Next, we create a React that will be connected to the Analysis that we have created above. Below is the form we use to create new React.

When everything has been set up correctly, we should receive an email alert when the temperature goes beyond a certain level.

How to Write Data to the Cloud With an Arduino - E-mail Alert From Our ThingSpeak Channel
E-mail alert from our ThingSpeak channel

Sample Project

Now, let’s combine what we have done so far to create a project that logs sensor data to the cloud using Arduino Nano, DHT22 and ESP8266 WiFi module. Here is how we are going to connect the components:

A complete circuit to log Arduino sensor data to the cloud.
Assembled circuit

Next, we use the following code for the Arduino to send sensor data to the cloud by using the ESP8266 WiFi module.

#include <SoftwareSerial.h>
#define RX 2
#define TX 3
#include "DHT.h"
#define DHTPIN 6   
#define DHTTYPE DHT22 

DHT dht(DHTPIN, DHTTYPE);

String AP = "AndroidAP_7822";       
String PASS = "485088c2825f"; 
String API = "DRMINLS2DN88G1EZ"; 
String HOST = "api.thingspeak.com";
String PORT = "80";
String field1 = "field1";
String field2 = "field2";
int countTrueCommand;
int countTimeCommand; 
boolean found = false; 
float TempSensor = 1;
float HumidSensor = 1;
SoftwareSerial esp8266(RX,TX); 
 
  
void setup() {
  Serial.begin(9600);
  esp8266.begin(9600);
  dht.begin();
  delay(1000);
  sendCommand("AT",5,"OK");
  sendCommand("AT+CWMODE=1",5,"OK");
  sendCommand("AT+CWJAP=\""+ AP +"\",\""+ PASS +"\"",20,"OK");
}

void loop() {
 TempSensor = getTempData();
 HumidSensor = getHumidData();
 String getData = "GET /update?api_key="+ API +"&"+ field1 +"="+String(TempSensor)+"&"+ field2 +"="+String(HumidSensor);
sendCommand("AT+CIPMUX=1",5,"OK");
 sendCommand("AT+CIPSTART=0,\"TCP\",\""+ HOST +"\","+ PORT,15,"OK");
 sendCommand("AT+CIPSEND=0," +String(getData.length()+4),4,">");
 esp8266.println(getData);delay(1500);countTrueCommand++;
 sendCommand("AT+CIPCLOSE=0",5,"OK");
}

float getTempData(){
    delay(2000);
    float t = dht.readTemperature();
    if (isnan(t)) {
      Serial.println("Failed to read from DHT sensor!");
      return 0;
    }
    return t; 
}
float getHumidData(){
    delay(2000);
    float h = dht.readHumidity();
    if (isnan(h)) {
        Serial.println("Failed to read from DHT sensor!");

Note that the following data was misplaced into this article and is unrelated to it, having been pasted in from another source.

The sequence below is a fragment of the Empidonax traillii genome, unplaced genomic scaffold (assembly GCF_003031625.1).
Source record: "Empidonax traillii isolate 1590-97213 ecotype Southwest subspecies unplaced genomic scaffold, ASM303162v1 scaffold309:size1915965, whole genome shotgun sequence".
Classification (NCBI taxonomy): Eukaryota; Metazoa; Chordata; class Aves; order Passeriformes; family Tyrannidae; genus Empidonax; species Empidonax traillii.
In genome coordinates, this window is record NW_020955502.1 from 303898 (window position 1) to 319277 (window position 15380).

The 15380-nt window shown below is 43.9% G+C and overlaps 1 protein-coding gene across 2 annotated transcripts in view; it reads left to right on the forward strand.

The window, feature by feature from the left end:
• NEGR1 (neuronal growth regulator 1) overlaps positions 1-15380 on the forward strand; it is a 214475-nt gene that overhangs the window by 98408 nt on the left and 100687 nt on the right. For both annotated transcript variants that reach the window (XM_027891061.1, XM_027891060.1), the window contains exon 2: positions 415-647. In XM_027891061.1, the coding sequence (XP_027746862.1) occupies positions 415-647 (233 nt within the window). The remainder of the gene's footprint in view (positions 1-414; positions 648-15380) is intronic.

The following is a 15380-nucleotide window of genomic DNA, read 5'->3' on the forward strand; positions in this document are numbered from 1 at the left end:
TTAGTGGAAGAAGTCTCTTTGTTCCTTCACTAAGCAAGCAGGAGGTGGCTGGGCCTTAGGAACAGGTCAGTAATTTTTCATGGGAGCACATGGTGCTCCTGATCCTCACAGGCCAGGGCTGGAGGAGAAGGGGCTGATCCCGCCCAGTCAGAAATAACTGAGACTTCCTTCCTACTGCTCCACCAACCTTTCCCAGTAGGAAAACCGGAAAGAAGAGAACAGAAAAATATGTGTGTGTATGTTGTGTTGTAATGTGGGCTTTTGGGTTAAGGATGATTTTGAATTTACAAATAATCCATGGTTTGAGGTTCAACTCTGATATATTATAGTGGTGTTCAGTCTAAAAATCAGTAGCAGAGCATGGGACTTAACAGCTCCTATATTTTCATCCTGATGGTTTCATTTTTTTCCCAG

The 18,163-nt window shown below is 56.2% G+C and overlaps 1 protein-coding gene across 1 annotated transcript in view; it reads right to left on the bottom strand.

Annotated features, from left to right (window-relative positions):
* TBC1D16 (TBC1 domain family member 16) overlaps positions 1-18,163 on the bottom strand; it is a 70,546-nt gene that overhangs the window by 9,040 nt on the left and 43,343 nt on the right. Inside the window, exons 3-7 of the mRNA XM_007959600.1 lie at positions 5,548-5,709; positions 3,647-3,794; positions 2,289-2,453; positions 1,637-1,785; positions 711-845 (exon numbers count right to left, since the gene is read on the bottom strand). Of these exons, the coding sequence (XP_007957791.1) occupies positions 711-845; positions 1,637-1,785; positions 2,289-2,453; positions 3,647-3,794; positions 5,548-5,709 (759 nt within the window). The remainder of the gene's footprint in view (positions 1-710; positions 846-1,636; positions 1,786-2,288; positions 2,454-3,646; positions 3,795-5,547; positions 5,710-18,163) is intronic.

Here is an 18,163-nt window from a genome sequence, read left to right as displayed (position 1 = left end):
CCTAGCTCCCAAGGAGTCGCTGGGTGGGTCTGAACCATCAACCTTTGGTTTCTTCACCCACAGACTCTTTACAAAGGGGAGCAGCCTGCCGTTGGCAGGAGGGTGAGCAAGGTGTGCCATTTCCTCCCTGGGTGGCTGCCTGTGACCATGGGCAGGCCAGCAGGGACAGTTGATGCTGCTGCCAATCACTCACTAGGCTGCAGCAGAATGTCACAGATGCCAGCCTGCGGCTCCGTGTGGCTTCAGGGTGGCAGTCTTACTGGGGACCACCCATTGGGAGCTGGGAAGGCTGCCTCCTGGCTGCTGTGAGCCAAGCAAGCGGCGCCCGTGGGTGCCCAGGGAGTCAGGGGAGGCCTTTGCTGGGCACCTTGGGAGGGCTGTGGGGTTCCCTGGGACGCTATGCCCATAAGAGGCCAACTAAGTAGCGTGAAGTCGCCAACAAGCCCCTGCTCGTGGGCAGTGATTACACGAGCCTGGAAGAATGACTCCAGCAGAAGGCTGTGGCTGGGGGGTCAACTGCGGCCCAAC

return 0;
    }
    return h; 
}

void sendCommand(String command, int maxTime, char readReplay[]) {
  Serial.print(countTrueCommand);
  Serial.print(". at command => ");
  Serial.print(command);
  Serial.print(" ");
  while(countTimeCommand < (maxTime*1))
  {
    esp8266.println(command);//at+cipsend
    if(esp8266.find(readReplay))//ok
    {
      found = true;
      break;
    }
  
    countTimeCommand++;
  }
  
  if(found == true)
  {
    Serial.println("OK");
    countTrueCommand++;
    countTimeCommand = 0;
  }
  
  if(found == false)
  {
    Serial.println("Fail");
    countTrueCommand = 0;
    countTimeCommand = 0;
  }
  
  found = false;
 }

Code Description

  1. sendCommand("AT",5,"OK"); sendCommand("AT+CWMODE=1",5,"OK"); sendCommand("AT+CWJAP=\""+ AP +"\",\""+ PASS +"\"",20,"OK"); are initiated by the Arduino to command the ESP8266 to enter station mode (AT+CWMODE=1), and connect to the access point and password.
  2. TempSensor = getTempData(); HumidSensor = getHumidData(); are functions to query the DHT22 for temperature and humidity information.
  3. String getData = "GET /update?api_key="+ API +"&"+ field1 +"="+String(TempSensor)+"&"+ field2+"="+String(HumidSensor); is how the Arduino commands the ESP module to send this URL https://api.thingspeak.com/update?api_key=drminls2dn88g1ez&field1=4&field2=4

And the result is shown in the diagram below.

ThingSpeak plots of Temperature(^0) and Humidity(%)

In the future, we hope to develop a long-term battery powered project to investigate Arduino’s power saving modes.